|Publication number||US6885002 B1|
|Application number||US 09/945,518|
|Publication date||Apr 26, 2005|
|Filing date||Aug 31, 2001|
|Priority date||Aug 31, 2001|
|Also published as||DE60222275D1, DE60222275T2, EP1421628A2, EP1421628B1, WO2003021687A2, WO2003021687A3|
|Publication number||09945518, 945518, US 6885002 B1, US 6885002B1, US-B1-6885002, US6885002 B1, US6885002B1|
|Inventors||James A. Finch, Roger W. Graham, Stephen H. Black, Jerry A. Wilson, Richard H. Wyles|
|Original Assignee||Raytheon Company|
|Export Citation||BiBTeX, EndNote, RefMan|
|Patent Citations (20), Referenced by (19), Classifications (18), Legal Events (4)|
|External Links: USPTO, USPTO Assignment, Espacenet|
These teachings relate generally to semi-conductor-based detectors of electromagnetic radiation and, more specifically, to readout integrated circuits (ROICs) used with infrared radiation (IR) focal plane arrays (IRFPAs), in particular those responsive to two or more spectral bands (“colors”).
IR imaging systems that are responsive to two or more spectral bands presently require separate and additional detectors, electronics, spectral filters, and other optical components for each spectral band. The resulting size, weight, power, and complexity hinders the development and/or production of compact and/or affordable multi-spectral (color) IR imaging systems. Such systems are typically required for use in numerous critical applications, such as missile interceptors, missile launch detection/warning, IR search and track, automatic target recognition, and all climate situational awareness. However, many of these applications require very close registration/alignment between the spectral bands within the composite multi-spectral image (both spatial and temporal), and conventional techniques are typically not well suited for serving such critical and demanding applications.
It is known to attempt to solve these problems with multi-spectral starting (as opposed to scanned) IRFPAs having several design forms. These design forms have in common an array of pixels, typically photodiodes, that detect radiation in two distinct spectral bands. The resulting signals from each band are then read out separately. These designs differ in details, but are generally divided into two categories, each having particular limitations in meeting the system requirements outlined above.
So-called “sequential” designs detect/integrate and read out IR radiation in one band during one frame time (e.g., 16.67 milliseconds), and then detect/integrate and read out the other band during the next frame time. As such, the temporal mis-registration (or delay) between the detection of the two spectral bands is equal to the frame time of the sensor system.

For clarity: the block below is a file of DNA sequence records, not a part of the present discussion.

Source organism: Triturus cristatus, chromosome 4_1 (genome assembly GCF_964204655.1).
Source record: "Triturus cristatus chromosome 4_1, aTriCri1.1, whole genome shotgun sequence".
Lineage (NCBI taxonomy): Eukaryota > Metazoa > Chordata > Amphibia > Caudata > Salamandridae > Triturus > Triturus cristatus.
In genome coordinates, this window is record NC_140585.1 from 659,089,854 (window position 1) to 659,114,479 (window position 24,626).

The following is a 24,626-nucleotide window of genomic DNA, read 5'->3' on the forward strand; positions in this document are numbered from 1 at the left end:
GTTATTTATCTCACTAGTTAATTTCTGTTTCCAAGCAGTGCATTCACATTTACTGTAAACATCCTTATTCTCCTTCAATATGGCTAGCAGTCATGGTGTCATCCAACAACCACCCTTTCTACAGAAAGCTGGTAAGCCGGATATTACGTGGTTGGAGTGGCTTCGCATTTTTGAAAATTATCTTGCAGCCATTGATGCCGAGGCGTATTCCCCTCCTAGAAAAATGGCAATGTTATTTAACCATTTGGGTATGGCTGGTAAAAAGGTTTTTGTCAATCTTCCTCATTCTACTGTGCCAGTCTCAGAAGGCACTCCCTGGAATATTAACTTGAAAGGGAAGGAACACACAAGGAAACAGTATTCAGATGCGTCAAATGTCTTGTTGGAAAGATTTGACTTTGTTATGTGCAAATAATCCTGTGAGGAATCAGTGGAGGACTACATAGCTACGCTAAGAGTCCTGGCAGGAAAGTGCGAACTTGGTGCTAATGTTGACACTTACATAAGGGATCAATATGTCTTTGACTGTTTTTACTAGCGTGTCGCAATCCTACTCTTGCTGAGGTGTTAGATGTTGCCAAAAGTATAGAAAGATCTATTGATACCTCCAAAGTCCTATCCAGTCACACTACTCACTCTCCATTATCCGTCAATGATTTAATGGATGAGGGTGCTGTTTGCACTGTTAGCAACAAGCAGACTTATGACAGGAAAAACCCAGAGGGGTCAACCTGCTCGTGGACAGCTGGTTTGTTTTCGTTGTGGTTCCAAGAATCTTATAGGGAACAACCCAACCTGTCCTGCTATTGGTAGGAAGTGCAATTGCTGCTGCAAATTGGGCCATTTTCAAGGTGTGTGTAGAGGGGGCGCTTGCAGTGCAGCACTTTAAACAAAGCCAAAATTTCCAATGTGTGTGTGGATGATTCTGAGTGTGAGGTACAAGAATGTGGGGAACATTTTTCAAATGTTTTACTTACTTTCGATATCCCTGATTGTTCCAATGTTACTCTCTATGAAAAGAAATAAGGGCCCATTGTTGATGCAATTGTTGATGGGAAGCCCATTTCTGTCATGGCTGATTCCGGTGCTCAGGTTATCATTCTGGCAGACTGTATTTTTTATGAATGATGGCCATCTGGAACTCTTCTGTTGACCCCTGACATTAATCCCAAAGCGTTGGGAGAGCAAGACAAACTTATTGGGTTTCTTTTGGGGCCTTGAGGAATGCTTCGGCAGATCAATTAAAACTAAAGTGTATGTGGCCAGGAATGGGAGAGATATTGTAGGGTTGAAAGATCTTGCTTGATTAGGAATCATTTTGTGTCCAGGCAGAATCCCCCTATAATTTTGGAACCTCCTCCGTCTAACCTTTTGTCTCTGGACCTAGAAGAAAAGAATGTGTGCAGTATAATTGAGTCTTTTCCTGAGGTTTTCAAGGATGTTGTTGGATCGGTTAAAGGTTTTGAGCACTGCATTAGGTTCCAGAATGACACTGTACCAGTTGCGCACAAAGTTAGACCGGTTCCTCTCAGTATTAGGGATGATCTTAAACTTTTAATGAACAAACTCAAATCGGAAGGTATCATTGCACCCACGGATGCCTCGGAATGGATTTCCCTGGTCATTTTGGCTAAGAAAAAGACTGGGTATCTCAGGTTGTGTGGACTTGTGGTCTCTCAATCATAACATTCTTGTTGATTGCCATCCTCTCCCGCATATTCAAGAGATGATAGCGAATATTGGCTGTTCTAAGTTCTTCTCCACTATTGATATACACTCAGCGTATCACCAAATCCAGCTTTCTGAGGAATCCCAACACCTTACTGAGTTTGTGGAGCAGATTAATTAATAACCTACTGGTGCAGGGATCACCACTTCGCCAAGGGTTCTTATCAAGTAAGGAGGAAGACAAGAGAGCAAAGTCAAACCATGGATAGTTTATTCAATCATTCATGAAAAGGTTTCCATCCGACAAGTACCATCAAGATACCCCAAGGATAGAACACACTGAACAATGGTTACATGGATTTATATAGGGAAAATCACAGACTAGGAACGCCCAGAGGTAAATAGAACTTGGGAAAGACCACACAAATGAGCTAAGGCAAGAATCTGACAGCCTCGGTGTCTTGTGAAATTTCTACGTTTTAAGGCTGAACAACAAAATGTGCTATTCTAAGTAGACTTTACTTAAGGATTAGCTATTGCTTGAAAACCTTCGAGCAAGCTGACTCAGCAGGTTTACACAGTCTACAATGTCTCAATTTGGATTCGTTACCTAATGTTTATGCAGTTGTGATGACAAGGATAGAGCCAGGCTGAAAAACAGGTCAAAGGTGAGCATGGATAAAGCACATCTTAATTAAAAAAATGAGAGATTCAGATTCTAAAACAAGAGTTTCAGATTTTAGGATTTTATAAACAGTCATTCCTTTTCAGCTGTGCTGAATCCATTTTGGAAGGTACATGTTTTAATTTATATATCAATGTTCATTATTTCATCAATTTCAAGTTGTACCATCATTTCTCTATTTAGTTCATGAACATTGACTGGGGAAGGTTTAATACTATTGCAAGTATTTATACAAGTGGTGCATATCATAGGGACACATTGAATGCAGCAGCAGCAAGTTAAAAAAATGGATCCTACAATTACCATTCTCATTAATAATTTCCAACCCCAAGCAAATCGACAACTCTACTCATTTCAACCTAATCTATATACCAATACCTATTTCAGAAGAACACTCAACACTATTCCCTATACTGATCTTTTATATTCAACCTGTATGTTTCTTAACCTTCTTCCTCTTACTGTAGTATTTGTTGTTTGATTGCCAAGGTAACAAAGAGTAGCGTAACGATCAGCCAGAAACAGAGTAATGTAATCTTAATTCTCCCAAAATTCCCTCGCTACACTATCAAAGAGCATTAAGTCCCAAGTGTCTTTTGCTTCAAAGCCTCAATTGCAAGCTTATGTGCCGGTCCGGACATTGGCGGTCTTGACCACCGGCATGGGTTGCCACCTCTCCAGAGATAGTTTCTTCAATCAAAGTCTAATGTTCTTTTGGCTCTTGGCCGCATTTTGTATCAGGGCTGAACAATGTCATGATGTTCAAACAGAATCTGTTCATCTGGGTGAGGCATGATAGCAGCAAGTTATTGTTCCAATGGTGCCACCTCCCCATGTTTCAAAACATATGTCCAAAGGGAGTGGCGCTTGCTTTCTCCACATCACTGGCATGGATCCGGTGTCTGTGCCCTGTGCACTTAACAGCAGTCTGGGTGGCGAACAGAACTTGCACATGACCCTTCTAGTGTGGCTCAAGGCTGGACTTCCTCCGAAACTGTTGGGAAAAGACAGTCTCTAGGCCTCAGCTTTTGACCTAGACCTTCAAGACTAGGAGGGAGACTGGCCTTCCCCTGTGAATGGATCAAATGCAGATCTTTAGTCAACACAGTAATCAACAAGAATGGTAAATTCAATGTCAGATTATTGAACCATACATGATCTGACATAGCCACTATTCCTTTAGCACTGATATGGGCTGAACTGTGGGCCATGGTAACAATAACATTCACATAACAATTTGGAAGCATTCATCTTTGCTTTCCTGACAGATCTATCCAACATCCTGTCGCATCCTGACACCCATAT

More specifically, previous IRFPA designs have operated the detector in the sequential mode by switching the detector bias on alternate (sequential) frame periods. At least one type of conventional sequential two color ROIC unit cell contains a single capacitor, connected to the detector through a pair of direct-injection (DI) field effect transistors (FETs), such as MOSFETs. As the detector and DI MOSFET biases are switched on alternating frames the sequential ROIC/IRFPA system integrates and reads out one spectral band per frame. This results in the above-mentioned temporal mis-registration or delay between the two bands that is equal to the frame time, typically 16.67 ms. This conventional technique may be analogized to the use of a conventional rotating filter-wheel approach.
In contrast, so-called “simultaneous” designs operate so as to detect/integrate in both spectral bands simultaneously, but they require two separate contacts between the two IR detectors and their corresponding ROIC components for each pixel (i.e., in each ROIC unit cell). In this case the required pixel size and/or cost is increased over that of the sequential two color IRFPA approach, and over that of the conventional single color IRFPA for that matter. The second detector contact per pixel, which requires additional unit cell area, typically prevents an optimum spatial registration (or co-location) between the two sensed spectral bands.
Reference can be had to the following U.S. Patents for teaching various aspects of multi-spectral IR detectors: U.S. Pat. No. 5,113,076, May 12, 1992, “Two Terminal Multi-Band Infrared Radiation Detector”, by Eric F. Schulte; U.S. Pat. No. 5,373,182, Dec. 13, 1994, “Integrated IR and Visible Detector”, by Paul R. Norton; and U.S. Pat. No. 5,731,621, Mar. 24, 1998, “Three Band and Four Band Multispectral Structures having Two Simultaneous Signal Outputs”, by Kenneth Kosai, the disclosures of which are incorporated by reference herein in their entireties.